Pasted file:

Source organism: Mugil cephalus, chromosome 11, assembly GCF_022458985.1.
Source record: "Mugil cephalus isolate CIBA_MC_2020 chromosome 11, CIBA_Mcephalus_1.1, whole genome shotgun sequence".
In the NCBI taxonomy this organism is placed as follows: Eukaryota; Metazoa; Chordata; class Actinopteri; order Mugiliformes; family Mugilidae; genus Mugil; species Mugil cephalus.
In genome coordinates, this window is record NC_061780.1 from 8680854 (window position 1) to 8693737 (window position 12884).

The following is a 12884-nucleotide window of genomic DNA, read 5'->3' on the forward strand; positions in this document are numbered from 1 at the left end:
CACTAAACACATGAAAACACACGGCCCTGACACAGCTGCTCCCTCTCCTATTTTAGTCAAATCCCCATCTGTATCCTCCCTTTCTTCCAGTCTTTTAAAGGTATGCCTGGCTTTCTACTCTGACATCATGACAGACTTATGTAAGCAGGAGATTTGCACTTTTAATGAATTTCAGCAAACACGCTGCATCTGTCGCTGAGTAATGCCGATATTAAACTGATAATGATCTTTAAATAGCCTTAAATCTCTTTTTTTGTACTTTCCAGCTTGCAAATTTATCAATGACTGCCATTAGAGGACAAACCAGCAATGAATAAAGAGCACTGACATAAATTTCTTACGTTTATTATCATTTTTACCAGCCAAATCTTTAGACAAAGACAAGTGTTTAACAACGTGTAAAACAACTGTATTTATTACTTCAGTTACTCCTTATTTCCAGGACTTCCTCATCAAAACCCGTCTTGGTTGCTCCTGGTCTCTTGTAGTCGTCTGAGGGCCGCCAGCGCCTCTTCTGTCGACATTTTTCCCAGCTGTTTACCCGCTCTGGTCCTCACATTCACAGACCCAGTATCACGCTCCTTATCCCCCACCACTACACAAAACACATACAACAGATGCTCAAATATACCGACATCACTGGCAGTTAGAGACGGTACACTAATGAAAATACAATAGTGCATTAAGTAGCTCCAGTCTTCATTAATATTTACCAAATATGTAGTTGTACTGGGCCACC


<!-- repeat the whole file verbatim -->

Source organism: Mugil cephalus, chromosome 11, assembly GCF_022458985.1.
Source record: "Mugil cephalus isolate CIBA_MC_2020 chromosome 11, CIBA_Mcephalus_1.1, whole genome shotgun sequence".
In the NCBI taxonomy this organism is placed as follows: Eukaryota; Metazoa; Chordata; class Actinopteri; order Mugiliformes; family Mugilidae; genus Mugil; species Mugil cephalus.
In genome coordinates, this window is record NC_061780.1 from 8680854 (window position 1) to 8693737 (window position 12884).

The following is a 12884-nucleotide window of genomic DNA, read 5'->3' on the forward strand; positions in this document are numbered from 1 at the left end:
CACTAAACACATGAAAACACACGGCCCTGACACAGCTGCTCCCTCTCCTATTTTAGTCAAATCCCCATCTGTATCCTCCCTTTCTTCCAGTCTTTTAAAGGTATGCCTGGCTTTCTACTCTGACATCATGACAGACTTATGTAAGCAGGAGATTTGCACTTTTAATGAATTTCAGCAAACACGCTGCATCTGTCGCTGAGTAATGCCGATATTAAACTGATAATGATCTTTAAATAGCCTTAAATCTCTTTTTTTGTACTTTCCAGCTTGCAAATTTATCAATGACTGCCATTAGAGGACAAACCAGCAATGAATAAAGAGCACTGACATAAATTTCTTACGTTTATTATCATTTTTACCAGCCAAATCTTTAGACAAAGACAAGTGTTTAACAACGTGTAAAACAACTGTATTTATTACTTCAGTTACTCCTTATTTCCAGGACTTCCTCATCAAAACCCGTCTTGGTTGCTCCTGGTCTCTTGTAGTCGTCTGAGGGCCGCCAGCGCCTCTTCTGTCGACATTTTTCCCAGCTGTTTACCCGCTCTGGTCCTCACATTCACAGACCCAGTATCACGCTCCTTATCCCCCACCACTACACAAAACACATACAACAGATGCTCAAATATACCGACATCACTGGCAGTTAGAGACGGTACACTAATGAAAATACAATAGTGCATTAAGTAGCTCCAGTCTTCATTAATATTTACCAAATATGTAGTTGTACTGGGCCACC